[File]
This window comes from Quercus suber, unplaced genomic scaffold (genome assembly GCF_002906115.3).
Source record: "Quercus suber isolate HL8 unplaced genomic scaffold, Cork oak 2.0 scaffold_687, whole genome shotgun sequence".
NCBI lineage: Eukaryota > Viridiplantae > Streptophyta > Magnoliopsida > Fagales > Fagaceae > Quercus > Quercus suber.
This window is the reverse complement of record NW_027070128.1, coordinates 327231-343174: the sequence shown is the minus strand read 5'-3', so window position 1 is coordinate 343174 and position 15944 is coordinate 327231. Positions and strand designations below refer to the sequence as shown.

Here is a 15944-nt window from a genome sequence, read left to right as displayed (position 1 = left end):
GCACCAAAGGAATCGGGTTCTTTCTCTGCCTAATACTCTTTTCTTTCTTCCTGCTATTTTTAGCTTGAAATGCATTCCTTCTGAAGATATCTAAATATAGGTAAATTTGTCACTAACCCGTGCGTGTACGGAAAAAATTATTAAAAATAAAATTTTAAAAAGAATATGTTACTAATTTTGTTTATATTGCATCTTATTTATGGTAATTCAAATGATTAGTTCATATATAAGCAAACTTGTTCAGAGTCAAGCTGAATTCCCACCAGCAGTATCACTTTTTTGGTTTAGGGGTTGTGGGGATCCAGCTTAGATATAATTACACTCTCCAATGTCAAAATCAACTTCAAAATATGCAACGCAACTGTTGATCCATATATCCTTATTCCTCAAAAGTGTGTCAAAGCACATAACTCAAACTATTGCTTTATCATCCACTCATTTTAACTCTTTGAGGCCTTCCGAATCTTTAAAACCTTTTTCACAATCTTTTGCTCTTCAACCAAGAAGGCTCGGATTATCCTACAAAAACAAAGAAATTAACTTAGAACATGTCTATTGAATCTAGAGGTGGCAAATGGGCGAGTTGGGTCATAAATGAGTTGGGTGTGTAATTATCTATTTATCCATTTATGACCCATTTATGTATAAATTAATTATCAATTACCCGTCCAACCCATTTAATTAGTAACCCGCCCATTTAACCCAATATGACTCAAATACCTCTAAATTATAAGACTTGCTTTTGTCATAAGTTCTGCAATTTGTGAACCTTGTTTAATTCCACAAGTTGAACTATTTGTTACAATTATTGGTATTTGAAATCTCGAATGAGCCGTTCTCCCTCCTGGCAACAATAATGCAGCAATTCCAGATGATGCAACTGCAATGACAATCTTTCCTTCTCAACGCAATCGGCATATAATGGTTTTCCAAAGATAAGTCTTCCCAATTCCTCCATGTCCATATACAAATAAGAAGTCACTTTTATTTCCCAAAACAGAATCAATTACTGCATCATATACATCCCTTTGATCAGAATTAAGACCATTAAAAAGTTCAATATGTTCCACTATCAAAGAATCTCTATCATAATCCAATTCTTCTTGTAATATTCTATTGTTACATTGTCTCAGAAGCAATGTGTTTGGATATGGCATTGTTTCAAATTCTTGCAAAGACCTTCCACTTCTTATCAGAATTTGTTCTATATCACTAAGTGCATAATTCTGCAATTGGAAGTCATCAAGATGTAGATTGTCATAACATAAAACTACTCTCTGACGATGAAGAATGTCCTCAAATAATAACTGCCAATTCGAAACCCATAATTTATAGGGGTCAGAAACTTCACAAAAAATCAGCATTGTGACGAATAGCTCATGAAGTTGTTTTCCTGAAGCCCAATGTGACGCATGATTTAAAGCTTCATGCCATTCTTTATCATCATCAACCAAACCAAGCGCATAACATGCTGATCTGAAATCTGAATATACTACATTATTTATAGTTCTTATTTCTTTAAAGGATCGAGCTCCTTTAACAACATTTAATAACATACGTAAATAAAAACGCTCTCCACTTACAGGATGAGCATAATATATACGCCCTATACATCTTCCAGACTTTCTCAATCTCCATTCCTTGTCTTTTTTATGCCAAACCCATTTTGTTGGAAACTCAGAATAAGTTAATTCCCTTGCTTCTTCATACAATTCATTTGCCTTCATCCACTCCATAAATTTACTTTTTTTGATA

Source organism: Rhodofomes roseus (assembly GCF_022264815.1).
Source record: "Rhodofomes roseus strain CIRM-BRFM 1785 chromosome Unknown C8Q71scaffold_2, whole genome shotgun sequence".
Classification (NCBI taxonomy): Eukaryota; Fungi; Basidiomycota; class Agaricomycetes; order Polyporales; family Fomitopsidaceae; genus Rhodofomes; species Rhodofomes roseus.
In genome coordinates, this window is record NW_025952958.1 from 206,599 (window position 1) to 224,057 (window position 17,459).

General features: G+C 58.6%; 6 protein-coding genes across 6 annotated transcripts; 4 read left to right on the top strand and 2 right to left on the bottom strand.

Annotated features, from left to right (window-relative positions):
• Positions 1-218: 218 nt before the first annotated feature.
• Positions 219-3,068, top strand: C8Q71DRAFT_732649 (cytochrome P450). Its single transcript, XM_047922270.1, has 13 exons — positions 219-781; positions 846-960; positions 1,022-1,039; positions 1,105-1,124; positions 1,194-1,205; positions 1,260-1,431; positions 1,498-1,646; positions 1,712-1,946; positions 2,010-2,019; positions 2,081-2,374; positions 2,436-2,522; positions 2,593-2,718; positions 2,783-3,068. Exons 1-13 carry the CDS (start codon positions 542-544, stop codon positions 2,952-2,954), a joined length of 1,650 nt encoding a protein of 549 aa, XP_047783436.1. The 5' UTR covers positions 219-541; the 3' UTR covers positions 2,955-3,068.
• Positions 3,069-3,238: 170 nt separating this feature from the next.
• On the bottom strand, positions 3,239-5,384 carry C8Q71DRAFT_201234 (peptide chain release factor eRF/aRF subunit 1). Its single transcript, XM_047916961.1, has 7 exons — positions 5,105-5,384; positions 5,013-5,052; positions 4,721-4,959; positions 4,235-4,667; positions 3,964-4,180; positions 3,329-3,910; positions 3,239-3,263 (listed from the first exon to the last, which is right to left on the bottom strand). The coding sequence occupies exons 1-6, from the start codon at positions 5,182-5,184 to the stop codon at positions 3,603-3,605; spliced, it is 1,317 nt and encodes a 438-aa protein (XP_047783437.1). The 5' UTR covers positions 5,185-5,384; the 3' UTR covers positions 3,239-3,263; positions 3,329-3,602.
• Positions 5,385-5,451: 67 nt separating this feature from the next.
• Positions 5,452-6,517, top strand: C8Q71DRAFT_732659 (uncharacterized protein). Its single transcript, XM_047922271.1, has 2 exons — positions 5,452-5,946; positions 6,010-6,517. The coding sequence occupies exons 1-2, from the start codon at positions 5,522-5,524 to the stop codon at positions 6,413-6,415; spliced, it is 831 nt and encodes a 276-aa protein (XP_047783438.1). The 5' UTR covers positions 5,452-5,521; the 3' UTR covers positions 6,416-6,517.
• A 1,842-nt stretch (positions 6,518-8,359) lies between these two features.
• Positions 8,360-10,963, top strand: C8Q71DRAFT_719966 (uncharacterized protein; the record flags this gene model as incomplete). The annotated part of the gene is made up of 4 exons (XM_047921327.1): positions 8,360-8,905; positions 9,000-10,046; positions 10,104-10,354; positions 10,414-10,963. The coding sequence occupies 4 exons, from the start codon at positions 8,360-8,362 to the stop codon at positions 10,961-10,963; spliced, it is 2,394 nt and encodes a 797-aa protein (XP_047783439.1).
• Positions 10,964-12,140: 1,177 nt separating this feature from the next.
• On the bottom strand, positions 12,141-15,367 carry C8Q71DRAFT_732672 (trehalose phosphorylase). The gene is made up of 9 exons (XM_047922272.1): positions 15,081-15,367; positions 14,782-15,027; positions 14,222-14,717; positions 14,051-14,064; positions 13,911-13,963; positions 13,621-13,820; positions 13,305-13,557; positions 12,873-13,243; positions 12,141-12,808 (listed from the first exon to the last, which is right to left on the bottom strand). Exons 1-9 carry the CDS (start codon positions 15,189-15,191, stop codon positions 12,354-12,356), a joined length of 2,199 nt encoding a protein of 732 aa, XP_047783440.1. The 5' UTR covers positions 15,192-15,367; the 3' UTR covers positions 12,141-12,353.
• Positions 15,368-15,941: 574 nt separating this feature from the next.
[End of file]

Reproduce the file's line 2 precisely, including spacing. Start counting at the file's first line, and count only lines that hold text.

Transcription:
Source record: "Quercus suber isolate HL8 unplaced genomic scaffold, Cork oak 2.0 scaffold_687, whole genome shotgun sequence".